As part of my new book, I am traveling the world volunteering with non-profits in unfamiliar and challenging environments. I just finished with one of my first assignments as a volunteer at Tamerlaine Farm Animal Sanctuary in New Jersey. Whew, did I learn a lot about farm life in a very short time!
One of the reasons I am so passionate about this book is because I want to gain experiences of all different types. As humans, I think we spend too much time hanging out with people that we "like" and circumstances that make us "comfortable". I want to lead a life where I am challenged, where I am introduced to new things, and where I am sometimes forced to grow and stretch due to discomfort. I want to be a lifelong learner and understand people and situations that are foreign to me.
While at Tamerlaine Farm, I was both changed and challenged because of the experiences I had there. I want to share some of those with you today.
The biggest challenge while I was there was that I learned rather quickly I was scared of the roosters! Have you ever encountered a pen full of roosters? GEEZ! They circled around me and backed me into a corner every time I went into their pen. I was ganged up on! And, I swear to you, they must have sensed my fear. It didn't matter if I walked in with food, fresh water, or any other nice treat for them--they had it in for me.
Most of the time I had to do a lot of positive self-talk so that I could enter into their environment without freaking out. I was often chanting this in my mind, "Shannon, you are so much bigger than them. It's going to be okay. Breathe...breathe..." To be honest, this worked until I stepped on the other side of the fence and locked the gate. Then, 5 of the most beautifully colored roosters would trot over, circle around, and start the ceremonial routine of pushing me into the corner. If I tried to break out of the circle, and walk toward the gate, the head rooster would fly up in the air to block my only escape route! And, so, I would eventually forget the mantra I was chanting, run for the gate, and make a getaway. A few times I was rooster kicked. A few times pecked on the legs. Every time--scared!
On the flip side, I fell in love with the turkeys, chickens, and pigs. Every animal on that farm had a unique personality. There were head chickens who stayed busy taking care of the flock, and chickens who would crawl into my lap to snuggle. Artie, the 250 pound pot-bellied big, was the biggest snuggler of all! When I sat on the ground, he would come over and crawl up on my legs and lay there for hours. He loved to have his belly scratched and his ears rubbed. And the turkeys? They were fascinated by the buttons on my shirts--often trying to take them off by pulling at them with their beaks. I learned rather quickly to remove my rings and earrings--because those turkeys were mischievous and anything that caught their eyes was fair game.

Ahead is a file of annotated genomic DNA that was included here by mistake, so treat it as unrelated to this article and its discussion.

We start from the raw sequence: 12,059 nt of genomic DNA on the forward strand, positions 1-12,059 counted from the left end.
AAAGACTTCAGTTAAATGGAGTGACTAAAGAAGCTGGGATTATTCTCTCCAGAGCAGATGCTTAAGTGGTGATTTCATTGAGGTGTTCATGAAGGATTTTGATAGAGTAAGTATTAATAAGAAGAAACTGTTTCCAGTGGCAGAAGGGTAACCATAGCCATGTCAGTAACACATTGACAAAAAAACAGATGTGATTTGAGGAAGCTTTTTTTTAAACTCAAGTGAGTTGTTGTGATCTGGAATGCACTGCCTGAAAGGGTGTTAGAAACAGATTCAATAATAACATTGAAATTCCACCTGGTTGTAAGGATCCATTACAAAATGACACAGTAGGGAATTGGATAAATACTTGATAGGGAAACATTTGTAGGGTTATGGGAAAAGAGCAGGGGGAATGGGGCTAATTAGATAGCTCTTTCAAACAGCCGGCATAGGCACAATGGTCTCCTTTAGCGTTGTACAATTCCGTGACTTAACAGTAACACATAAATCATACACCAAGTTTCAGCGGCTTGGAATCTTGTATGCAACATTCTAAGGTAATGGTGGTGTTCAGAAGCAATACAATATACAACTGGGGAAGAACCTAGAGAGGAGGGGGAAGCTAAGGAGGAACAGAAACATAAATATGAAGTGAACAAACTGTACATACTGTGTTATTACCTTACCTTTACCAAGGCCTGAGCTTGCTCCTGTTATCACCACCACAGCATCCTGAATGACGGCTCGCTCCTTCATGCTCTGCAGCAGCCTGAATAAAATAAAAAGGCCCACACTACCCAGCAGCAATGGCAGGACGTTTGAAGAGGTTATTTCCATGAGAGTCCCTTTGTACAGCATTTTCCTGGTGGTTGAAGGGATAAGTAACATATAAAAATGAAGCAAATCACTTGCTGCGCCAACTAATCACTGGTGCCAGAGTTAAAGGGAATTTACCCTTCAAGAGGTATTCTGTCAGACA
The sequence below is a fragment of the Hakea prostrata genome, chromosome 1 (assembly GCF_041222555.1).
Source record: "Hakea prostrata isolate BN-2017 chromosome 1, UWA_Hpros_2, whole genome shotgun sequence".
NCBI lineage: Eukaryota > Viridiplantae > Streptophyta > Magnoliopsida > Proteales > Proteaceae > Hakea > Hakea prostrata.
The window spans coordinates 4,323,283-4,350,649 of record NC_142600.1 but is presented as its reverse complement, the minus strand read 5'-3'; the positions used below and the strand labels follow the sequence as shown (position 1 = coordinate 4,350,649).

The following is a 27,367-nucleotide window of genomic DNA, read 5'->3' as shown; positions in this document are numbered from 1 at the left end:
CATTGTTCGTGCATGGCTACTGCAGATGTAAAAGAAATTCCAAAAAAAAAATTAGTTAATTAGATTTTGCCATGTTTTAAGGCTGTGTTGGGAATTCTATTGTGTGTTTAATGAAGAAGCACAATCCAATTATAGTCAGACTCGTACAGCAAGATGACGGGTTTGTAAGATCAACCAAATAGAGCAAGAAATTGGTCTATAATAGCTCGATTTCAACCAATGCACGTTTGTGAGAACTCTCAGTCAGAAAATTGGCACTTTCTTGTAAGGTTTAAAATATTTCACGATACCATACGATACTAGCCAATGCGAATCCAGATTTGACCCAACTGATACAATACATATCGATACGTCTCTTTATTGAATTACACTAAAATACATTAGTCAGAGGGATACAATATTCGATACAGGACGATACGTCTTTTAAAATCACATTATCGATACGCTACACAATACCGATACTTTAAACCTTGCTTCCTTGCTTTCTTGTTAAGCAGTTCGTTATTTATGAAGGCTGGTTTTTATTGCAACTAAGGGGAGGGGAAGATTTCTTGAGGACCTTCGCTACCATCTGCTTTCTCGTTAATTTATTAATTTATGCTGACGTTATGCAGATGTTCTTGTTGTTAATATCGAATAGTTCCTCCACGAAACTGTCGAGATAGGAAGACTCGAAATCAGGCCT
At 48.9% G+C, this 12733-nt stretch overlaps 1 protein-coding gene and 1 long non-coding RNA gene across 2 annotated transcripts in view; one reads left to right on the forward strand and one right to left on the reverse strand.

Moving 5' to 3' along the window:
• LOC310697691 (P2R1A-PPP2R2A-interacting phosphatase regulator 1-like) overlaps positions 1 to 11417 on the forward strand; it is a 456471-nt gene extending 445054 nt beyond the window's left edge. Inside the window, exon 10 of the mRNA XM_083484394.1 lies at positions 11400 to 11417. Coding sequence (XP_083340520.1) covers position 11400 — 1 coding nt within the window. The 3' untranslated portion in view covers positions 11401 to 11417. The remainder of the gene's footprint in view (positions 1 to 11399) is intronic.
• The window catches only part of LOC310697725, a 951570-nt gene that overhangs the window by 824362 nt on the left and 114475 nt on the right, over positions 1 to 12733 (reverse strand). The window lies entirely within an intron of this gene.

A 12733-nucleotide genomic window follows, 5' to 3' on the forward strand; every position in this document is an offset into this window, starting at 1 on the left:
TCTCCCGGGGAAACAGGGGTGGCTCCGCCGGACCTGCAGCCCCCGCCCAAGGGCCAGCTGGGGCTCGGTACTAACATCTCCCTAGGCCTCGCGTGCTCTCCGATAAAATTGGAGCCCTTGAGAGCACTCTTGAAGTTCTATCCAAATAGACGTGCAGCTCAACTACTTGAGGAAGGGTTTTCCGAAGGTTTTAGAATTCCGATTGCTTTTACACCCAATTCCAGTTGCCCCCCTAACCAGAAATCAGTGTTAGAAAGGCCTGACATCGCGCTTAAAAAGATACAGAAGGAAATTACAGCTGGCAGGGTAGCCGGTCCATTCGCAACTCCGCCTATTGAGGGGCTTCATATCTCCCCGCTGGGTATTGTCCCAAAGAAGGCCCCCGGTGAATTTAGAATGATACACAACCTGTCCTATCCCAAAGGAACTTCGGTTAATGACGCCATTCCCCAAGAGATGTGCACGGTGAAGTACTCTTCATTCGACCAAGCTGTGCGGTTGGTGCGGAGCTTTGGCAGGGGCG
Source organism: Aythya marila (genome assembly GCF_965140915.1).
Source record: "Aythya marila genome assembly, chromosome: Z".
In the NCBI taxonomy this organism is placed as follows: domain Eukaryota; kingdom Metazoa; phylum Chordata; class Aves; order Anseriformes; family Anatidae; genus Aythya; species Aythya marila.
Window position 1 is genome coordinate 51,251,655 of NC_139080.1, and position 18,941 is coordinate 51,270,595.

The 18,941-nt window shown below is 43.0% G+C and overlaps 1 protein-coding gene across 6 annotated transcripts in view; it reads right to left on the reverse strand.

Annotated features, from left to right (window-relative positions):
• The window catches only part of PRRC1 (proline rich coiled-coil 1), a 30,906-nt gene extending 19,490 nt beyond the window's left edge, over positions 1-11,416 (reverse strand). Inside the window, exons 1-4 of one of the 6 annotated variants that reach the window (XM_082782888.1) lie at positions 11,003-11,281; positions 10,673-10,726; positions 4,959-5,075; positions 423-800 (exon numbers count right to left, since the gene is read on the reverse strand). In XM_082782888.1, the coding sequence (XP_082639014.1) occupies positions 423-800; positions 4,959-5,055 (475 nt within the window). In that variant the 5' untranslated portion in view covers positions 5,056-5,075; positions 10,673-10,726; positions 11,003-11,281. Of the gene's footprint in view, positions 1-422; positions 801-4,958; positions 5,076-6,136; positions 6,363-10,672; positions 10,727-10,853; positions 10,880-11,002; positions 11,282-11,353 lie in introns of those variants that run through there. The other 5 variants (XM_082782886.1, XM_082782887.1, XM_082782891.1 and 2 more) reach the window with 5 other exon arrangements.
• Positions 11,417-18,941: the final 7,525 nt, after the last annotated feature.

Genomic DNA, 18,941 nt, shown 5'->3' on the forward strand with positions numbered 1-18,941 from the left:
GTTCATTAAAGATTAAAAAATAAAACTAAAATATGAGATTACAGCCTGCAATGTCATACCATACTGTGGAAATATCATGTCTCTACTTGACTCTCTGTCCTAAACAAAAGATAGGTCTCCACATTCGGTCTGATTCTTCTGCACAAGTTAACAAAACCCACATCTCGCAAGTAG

I am convinced it takes a special person to volunteer in the first place. Lots of people I know talk about volunteering, but often don't "get around to it". It's a commitment. It means giving up precious time with friends and family, and putting aside the things you love to do, so that you can help an organization or individual. I learned through this experience that "being of service" means that I had to do what needed to get done, whether I felt like it or not. I spent the better part of 12 hours sorting wood and scrap lumber. This type of work wasn't directly working with animals, but the task that needed attention on the farm. I cleaned more poop out of pens than I care to recall. I wanted to make sure that I was 100% helpful to Tamerlaine Farm, and in this case, that meant doing what was asked, with a smile and an attitude of service!
The reason I was attracted to this volunteering assignment in the first place is because I am a vegan. Tamerlaine Farm Animal Sanctuary is a vegan establishment. Animals are rescued from deplorable conditions and then given the best possible lifestyles. One realization while there was that I am even more committed to the vegan lifestyle. Do you know why? Almost 95% of the animals living on this farm are facing hardships and health conditions due to humans. I met too many chickens who can't stand on their own legs because their bodies are too heavy due to breeding and excessive feeding. The "goal" is basically to feed them until they can't eat anymore, then slaughter them for meat. Their lifespans are 4-6 weeks, when in fact, chickens usually live for about 12 years. The more I learn about what humans are doing to farm animals, the more sickened I become.
I also had to dig deep at times and lead with love and compassion, when in fact I wanted to lash out at people who are so disconnected by what they are putting in their bodies and the violence that is happening behind the scenes. The hardest moment for me was when a friend on Facebook commented on how cute and loving Artie was, but then later, I saw her post a huge pork sandwich that she had prepared for dinner. That could have been Artie on her plate!
I realize that we all live our lives according to our own principles and standards, but I really don't understand people who claim to be animal lovers--but then continue to eat animals. There is a disconnect there that just makes me very sad and confused. I also realize that my journey is just that--my journey, and that I have to come to terms with many of my friends and family continuing to eat meat and wear animals (fur, leather, etc.) because it's not an issue for them.
I am learning what it means to love people for who they are--even when who they are is not in alignment with my own belief system. It's hard and uncomfortable at times. But this is exactly why I am committed to this book project. Personal growth is oftentimes painful and takes much courage, work, and soul-searching. I'd rather experience discomfort and growth than comfort and stagnation any day of the week.